Reproductive sharing in animal societies: reproductive incentives or incomplete control by dominant breeders?


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Reproductive sharing in animal societies: reproductive incentives or incomplete control by dominant breeders?
Behavioral Ecology
Reeve  H. K., Emlen  S. T., Keller  L.
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Optimal skew models explain reproductive sharing within social groups as resulting from reproductive incentives given by controlling dominants to subordinates in return for peaceful cooperation. We explore two versions of an alternative, the incomplete control model, for the evolution of reproductive sharing within groups. In this model, dominants have only limited control over the allocation of reproduction and must expend effort to increase their share of the total group output We show that, when the relatedness between dominant and subordinate is symmetrical, (1) the subordinate's fraction of reproduction either increases with, or is insensitive to, the subordinate's genetic relatedness, r, to the dominant in both versions of the incomplete control model, whereas the subordinate's fraction of reproduction decreases with increasing rin the optimal skew model, (2) the subordinate's share of reproduction in the incomplete control model must exceed that in the optimal skew model, and (3) ecological factors affecting solitary breeding success do not directly affect the subordinate's share of reproduction in incomplete control model but do in the optimal skew model. When dominant-subordinate relatedness is asymmetrical (as is often the case in parent-offspring associations), the incomplete control model predicts no reproduction by the subordinate offspring regardless of group size for groups containing any mixture of unrelated and full-sibling subordinates, whereas the optimal skew models predict that such reproduction is possible when the group size is three or more. The available evidence indicates a negative relationship between relatedness and a subordinate's reproductive share in both vertebrate and hymenopteran societies, apparently supporting the predictions of the optimal skew not incomplete control, class of models. However, such a negative relationship is not necessarily inconsistent with the incomplete control model when, as is true for some vertebrate studies, it results from a comparison of skews in genetically monogamous, nonincestuous groups of parents and their offspring (asymmetric relatednesses) with skews in groups of nonkin (symmetric relatednesses). Both models predict higher skews in parent-offspring associations. Occasional reproduction by subordinate offspring in groups of asymmetrical relatedness when such groups are larger than dyads is more consistent with the optimal skew model, however. Overall, current data on reproductive skew and its relationships to intragroup aggression and ecological constraints support the optimal skew model, but more data are needed to rule out the incomplete control model. These models are examples of two different general views of intrasocietal evolution: the tug-of-war view, in which group members engage in a struggle over resources, and the transactional view, in which group members exchange parcels of reproduction to induce beneficial behavior from each other.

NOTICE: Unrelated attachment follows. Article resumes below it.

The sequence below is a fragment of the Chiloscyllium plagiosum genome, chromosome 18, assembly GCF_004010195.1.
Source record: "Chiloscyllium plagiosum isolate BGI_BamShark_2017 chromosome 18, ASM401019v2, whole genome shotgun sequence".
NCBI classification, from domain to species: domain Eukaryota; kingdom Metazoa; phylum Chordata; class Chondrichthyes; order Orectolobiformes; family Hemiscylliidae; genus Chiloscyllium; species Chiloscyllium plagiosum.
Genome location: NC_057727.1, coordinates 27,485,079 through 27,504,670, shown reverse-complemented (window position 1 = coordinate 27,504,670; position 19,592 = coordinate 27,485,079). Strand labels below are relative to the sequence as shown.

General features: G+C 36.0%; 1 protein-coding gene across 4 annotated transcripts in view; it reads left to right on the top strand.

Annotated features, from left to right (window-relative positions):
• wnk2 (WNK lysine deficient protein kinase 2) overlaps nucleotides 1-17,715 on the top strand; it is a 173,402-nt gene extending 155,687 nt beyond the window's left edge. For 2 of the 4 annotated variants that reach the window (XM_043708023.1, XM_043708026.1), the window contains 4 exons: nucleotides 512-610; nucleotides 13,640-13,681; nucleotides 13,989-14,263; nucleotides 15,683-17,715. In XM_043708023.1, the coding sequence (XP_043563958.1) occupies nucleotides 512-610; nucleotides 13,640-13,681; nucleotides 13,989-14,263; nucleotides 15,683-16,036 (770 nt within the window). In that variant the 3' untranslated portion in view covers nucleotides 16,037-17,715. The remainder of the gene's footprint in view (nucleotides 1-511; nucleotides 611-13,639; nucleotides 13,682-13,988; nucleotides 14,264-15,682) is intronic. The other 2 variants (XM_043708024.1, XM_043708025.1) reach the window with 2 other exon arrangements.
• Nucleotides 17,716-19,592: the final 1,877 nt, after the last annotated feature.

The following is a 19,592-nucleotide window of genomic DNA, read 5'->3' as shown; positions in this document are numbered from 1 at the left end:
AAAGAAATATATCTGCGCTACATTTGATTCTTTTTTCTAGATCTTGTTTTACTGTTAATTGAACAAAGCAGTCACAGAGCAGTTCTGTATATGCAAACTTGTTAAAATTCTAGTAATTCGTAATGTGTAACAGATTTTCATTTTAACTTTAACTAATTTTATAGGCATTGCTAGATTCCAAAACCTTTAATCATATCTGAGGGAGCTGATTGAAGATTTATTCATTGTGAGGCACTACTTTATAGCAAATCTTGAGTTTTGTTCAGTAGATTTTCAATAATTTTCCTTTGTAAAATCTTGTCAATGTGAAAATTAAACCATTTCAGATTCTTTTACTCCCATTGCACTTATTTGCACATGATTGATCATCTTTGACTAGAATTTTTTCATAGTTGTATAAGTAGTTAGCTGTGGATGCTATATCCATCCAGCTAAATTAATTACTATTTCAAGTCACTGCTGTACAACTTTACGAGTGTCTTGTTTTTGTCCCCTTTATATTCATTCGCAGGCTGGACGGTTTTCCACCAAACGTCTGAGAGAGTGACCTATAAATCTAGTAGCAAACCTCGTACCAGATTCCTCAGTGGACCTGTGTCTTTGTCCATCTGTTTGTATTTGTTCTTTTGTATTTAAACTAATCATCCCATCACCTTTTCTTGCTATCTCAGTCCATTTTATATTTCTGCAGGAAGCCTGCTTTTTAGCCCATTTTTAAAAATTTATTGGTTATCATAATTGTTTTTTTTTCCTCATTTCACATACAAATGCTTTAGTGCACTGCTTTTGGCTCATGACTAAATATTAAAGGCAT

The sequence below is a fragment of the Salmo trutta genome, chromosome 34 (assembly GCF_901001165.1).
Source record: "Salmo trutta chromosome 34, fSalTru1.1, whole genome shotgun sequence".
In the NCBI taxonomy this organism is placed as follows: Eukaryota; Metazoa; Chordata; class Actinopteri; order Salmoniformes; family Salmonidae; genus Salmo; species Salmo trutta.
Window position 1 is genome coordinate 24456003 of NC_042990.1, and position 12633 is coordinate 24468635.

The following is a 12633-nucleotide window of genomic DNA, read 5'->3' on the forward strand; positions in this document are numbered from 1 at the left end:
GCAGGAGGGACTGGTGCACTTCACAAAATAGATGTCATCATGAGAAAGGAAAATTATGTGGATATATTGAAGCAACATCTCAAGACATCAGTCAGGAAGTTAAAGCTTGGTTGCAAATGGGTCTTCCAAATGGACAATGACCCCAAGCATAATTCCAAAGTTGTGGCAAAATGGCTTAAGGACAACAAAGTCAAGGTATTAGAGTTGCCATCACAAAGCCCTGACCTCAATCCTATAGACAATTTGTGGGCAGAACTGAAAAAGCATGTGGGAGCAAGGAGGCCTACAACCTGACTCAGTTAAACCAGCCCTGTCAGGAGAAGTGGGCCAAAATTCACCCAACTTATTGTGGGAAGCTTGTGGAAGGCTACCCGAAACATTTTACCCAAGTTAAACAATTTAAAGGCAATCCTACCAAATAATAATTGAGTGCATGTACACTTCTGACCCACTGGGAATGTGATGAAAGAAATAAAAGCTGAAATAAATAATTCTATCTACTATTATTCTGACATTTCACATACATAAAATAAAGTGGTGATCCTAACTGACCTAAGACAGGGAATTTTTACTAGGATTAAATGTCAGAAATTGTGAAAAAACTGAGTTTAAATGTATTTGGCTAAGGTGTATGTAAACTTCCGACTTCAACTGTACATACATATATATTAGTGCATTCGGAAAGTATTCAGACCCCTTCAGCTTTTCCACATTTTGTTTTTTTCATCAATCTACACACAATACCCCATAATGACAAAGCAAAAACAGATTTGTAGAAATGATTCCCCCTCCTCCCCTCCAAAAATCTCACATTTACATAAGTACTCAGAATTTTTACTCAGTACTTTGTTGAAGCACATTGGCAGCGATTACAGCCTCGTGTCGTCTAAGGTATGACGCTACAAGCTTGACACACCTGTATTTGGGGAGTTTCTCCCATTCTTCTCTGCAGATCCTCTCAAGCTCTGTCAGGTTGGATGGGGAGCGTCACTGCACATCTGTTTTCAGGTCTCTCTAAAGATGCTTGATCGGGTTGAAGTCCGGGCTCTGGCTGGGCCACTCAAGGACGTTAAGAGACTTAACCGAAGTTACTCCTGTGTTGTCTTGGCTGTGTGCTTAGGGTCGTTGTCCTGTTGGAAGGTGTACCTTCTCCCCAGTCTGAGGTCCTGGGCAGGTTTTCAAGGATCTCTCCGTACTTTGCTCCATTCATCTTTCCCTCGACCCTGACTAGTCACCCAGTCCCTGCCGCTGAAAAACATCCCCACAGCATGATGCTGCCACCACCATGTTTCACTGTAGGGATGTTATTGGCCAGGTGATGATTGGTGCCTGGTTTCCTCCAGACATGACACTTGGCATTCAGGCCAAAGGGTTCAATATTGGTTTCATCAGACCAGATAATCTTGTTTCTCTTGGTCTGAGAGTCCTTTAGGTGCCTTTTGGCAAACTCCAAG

iridomyrmex-humilis mayr multiple-queen colonies ant solenopsis-invicta naked mole-rat leptothorax-acervorum nestmate relatedness genetic relatedness communal bee hymenoptera family
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24/01/2008 19:40
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14/02/2022 8:54
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